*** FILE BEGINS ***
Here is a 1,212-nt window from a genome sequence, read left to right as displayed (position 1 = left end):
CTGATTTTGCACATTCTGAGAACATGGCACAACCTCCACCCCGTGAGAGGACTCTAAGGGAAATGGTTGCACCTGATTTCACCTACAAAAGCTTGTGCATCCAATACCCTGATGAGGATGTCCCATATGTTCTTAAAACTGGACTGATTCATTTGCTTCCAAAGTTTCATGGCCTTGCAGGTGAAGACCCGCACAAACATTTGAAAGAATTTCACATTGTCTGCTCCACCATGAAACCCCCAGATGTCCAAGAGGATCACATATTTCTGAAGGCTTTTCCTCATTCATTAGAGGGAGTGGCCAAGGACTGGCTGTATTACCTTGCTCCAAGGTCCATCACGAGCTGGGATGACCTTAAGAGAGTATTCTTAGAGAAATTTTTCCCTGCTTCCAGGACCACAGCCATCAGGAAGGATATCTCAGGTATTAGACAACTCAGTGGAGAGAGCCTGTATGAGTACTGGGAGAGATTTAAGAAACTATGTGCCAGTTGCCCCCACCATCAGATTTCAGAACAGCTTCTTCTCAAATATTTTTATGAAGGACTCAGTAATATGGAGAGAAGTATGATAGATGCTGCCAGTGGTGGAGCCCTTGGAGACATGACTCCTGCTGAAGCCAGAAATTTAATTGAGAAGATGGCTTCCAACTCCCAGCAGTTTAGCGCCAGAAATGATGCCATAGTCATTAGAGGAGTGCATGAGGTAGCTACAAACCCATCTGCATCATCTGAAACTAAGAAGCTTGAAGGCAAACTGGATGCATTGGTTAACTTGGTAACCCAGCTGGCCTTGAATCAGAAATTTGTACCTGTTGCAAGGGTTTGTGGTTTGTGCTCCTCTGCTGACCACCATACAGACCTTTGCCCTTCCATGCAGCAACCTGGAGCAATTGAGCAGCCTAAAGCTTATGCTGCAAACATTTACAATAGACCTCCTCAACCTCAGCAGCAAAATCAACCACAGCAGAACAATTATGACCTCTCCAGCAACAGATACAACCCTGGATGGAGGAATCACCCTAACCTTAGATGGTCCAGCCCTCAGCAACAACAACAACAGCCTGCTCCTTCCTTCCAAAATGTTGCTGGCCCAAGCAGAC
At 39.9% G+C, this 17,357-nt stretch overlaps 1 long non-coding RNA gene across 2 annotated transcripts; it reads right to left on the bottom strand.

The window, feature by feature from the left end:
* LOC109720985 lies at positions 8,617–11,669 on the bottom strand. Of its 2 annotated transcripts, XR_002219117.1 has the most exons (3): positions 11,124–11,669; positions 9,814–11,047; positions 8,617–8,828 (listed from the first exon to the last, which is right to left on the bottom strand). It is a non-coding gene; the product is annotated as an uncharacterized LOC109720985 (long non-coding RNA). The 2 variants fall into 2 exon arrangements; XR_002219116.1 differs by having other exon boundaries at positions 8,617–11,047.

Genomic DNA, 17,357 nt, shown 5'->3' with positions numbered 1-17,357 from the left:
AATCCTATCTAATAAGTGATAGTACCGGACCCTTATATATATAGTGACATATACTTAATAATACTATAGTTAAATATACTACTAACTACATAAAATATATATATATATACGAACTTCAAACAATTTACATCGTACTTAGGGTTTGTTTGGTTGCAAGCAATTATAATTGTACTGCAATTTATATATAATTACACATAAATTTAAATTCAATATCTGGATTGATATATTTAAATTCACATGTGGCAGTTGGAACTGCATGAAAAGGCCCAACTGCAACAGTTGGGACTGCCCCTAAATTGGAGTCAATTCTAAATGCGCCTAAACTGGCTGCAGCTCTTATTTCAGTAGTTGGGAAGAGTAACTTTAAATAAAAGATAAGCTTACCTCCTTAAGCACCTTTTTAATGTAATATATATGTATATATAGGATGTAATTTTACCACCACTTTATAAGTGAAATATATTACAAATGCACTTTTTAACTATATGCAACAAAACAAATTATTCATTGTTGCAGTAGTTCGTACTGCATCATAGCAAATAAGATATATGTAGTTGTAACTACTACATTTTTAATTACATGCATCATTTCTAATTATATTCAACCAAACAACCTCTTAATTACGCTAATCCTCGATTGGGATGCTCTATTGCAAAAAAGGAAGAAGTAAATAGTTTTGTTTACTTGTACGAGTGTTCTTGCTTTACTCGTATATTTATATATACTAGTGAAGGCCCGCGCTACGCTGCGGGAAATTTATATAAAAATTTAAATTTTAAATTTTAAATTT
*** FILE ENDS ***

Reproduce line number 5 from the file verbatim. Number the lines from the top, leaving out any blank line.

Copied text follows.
* LOC109720985 lies at positions 8,617–11,669 on the bottom strand. Of its 2 annotated transcripts, XR_002219117.1 has the most exons (3): positions 11,124–11,669; positions 9,814–11,047; positions 8,617–8,828 (listed from the first exon to the last, which is right to left on the bottom strand). It is a non-coding gene; the product is annotated as an uncharacterized LOC109720985 (long non-coding RNA). The 2 variants fall into 2 exon arrangements; XR_002219116.1 differs by having other exon boundaries at positions 8,617–11,047.